Who Speaks For America?

Wesley Pruden, the avowedly conservative editor-in-chief of the right-wing Washington Times, has spent a cold decade in the shadow of The Washington Post. So it should come as no surprise in these days of Republican ascendancy that Pruden takes special pleasure in needling his storied crosstown rival. "I get the feeling that since the election, the top editors at The Washington Post are wandering around like a duck hit on the head with a wooden spoon," Pruden says in his deep Arkansas drawl. "They're still trying to figure out what happened."

Post Executive Editor Leonard Downie Jr. responds that his head feels fine, thank you. "That's just silly," he says of Pruden's snipe, insisting that the Post's Capitol Hill coverage has been thorough and aggressive since November. Still, during the first 100 days of the 104th Congress, it is widely acknowledged that Pruden's paper has often had better sources among the GOP than its competition. Circulation has jumped an estimated 9% over the past year and so has its prestige.

Downie is quick to point out that average daily circulation of 94,223 for the Times remains puny compared with the Post's 840,232. And despite the Post's lack of growth over the past year, there's little question which paper the great majority of Washingtonians turn to every morning. Yet Pruden's momentum demonstrates a key point about the business of delivering news these days: Many people--conservatives in particular--are convinced that traditional media are not meeting all their needs. And their discontent is seeding a new crop of information sources that have growing pull and power.

Indeed, there's plenty of evidence that TV networks and Establishment newspapers are quickly losing their elite status as the nation's favored opinion-makers. In a free market for information, Rush Limbaugh and Oliver North are competing effectively for time and influence against Establishment news outlets such as The New York Times and NBC News. While there's no doubt the old media remain extremely influential, Americans no longer rely on a beloved "Father Cronkite" to tell them what is news. "The gatekeepers have a lot less power than they used to," says Howard Kurtz who covers media for The Washington Post.

This has become a vexing source of controversy--especially in light of the tragedy in Oklahoma City. On the one hand, many of the new media are giving voice to ideas that large swaths of people feel are neglected by traditional outlets. Media such as talk shows and the Internet offer a tantalizing populist ideal: a chance to participate in the news. But in the Wild West atmosphere of new media, where journalistic conventions often don't exist, responsible news analysis too often devolves into polemical ranting. For every conservative gripe that the traditional media are too liberal there is a corresponding sense of unease that talk shows empower fringe groups and magnify their unchecked rage.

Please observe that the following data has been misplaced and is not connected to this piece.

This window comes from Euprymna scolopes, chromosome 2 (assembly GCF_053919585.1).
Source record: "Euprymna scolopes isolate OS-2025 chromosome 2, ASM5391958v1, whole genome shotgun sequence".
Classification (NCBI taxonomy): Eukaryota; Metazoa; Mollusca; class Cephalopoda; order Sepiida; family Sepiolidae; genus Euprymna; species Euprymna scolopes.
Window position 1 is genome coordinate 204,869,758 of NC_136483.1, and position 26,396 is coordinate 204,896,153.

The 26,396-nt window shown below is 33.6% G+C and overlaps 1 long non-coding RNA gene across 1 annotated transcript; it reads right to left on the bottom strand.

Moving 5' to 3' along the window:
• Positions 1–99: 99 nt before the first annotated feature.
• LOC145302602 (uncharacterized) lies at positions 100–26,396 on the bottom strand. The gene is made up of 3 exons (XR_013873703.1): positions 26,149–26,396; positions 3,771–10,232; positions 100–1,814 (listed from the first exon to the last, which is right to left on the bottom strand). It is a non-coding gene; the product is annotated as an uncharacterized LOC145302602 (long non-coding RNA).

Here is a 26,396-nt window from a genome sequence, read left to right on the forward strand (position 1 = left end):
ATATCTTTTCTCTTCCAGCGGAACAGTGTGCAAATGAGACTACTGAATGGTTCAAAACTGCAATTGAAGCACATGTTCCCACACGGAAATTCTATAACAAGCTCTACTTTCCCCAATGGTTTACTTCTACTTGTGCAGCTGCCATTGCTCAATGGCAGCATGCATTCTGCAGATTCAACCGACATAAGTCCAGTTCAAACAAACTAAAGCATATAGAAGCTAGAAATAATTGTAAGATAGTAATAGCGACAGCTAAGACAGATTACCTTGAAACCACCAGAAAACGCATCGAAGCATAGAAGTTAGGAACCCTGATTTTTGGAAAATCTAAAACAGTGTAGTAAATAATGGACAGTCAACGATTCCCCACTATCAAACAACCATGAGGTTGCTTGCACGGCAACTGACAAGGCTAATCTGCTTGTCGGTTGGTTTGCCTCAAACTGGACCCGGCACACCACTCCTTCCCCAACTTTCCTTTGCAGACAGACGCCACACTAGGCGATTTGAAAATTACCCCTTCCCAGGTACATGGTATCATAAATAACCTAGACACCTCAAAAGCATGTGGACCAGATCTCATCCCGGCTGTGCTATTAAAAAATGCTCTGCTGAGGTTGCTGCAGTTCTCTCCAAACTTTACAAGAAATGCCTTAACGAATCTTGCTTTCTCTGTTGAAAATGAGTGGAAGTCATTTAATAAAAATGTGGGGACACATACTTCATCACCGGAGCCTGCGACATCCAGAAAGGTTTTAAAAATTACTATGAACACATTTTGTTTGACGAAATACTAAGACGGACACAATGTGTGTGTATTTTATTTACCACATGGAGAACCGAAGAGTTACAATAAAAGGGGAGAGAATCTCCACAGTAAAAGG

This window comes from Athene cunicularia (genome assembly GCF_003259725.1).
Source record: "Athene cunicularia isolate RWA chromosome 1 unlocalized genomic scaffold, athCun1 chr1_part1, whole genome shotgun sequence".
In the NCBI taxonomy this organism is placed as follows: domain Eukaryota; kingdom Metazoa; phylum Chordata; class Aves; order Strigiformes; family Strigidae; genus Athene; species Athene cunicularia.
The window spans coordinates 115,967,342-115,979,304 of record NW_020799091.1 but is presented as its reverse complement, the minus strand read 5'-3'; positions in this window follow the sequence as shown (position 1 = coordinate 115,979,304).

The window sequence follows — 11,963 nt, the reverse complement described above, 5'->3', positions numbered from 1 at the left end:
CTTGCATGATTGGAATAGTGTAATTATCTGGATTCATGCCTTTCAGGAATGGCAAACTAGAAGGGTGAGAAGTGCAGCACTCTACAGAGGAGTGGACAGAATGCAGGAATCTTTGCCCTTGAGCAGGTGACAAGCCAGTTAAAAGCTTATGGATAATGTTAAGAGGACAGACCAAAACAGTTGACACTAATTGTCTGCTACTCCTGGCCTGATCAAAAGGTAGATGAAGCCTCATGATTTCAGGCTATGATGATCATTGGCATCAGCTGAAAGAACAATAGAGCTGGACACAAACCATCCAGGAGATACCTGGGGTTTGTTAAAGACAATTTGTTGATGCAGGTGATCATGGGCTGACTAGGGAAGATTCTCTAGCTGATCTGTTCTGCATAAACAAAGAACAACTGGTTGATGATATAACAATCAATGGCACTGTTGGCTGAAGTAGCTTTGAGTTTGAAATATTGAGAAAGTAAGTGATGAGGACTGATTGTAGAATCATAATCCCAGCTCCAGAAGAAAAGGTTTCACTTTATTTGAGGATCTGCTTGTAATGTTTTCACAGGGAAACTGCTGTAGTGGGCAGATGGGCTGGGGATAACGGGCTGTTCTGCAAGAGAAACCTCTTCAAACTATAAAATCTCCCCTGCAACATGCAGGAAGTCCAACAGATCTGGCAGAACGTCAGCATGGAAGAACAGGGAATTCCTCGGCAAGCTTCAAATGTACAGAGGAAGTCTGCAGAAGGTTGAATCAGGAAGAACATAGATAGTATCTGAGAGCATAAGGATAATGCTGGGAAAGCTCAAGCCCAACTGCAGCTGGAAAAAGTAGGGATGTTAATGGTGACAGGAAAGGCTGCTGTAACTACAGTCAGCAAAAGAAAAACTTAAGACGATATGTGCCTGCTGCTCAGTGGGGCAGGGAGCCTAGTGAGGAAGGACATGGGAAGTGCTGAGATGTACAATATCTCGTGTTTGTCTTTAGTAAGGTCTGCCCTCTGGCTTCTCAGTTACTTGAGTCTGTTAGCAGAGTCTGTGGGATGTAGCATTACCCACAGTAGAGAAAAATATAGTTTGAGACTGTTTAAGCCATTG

PANIC AND THREATS. This line of reasoning, of course, is as old as the soapbox. Did Abbie Hoffman's liberal rantings inspire the radical Weathermen in the 1960s? Does Ice T's gangsta rap incite violence in urban youth today? The fugitive letter bomber who killed a timber lobbyist in California appears from his writings to be a left-wing environmental anarchist. Was he (or she) influenced by some green polemic on the spotted owl? There is no answer to any of these questions. But the fact remains that the First Amendment prevents even the government from tampering with the market forces that shape media. Panic and threats--the President's notwithstanding--do little. A popular backlash against G. Gordon Liddy's instructions on how best to shoot a federal agent would more likely sober much of the talk radio world.

The important thing to remember is that the new media--from The Washington Times to the ubiquitous voice of Limbaugh--exist in response to consumer demand. Our information sources mirror ourselves. Technology, from the growth in the number of cable-TV channels to the satellite distribution of syndicated radio shows to the proliferation of desktop-published newsletters, has led to a boom in alternatives to the status quo. The interesting thing is that most of them share certain characteristics: They are often interactive, they are unambiguous politically, and they pride themselves on being "other." "The mainstream media tend to say, `This is the way the world is,"' posits Terry Eastland, editor of Forbes Media Critic. "To the extent that people have gotten tired of that, they've become candidates to go somewhere else."

In defense of the traditional media, most critics agree that the big urban dailies and the networks remain the most professionally run, objective sources of news available. Despite endless griping to the contrary, there's little hard evidence that they truly do exhibit a "liberal" bias in everyday political coverage. During the turbulent first 100 days of the 104th Congress, for instance, the independent Center for Media & Public Affairs found that the networks slammed House Speaker Newt Gingrich 61% of the time. President Clinton got hammered 62% of the time. Says the Post's Kurtz: "While I think there is bias toward conflict and bad news, it is not ideological. Everybody gets bashed."

Nevertheless, it's clear that Americans in increasing numbers feel misunderstood by the traditional media. And in some cases, the media do exhibit a bias toward what they understand most, their status quo. In an increasingly diverse country without a monolithic set of values, blind spots are an occupational hazard. Critics say demographics alone lead to an inevitable disconnection between media and audience. The elite press corps, they point out, consists mostly of well-paid, highly educated urban professionals. They often have a secular, cosmopolitan outlook and tend to socialize with people like themselves. "If you ask a Washington journalist who his friends are, he'll say other journalists," says the Brookings Institution's Stephen Hess, who has studied the Capital press corps extensively.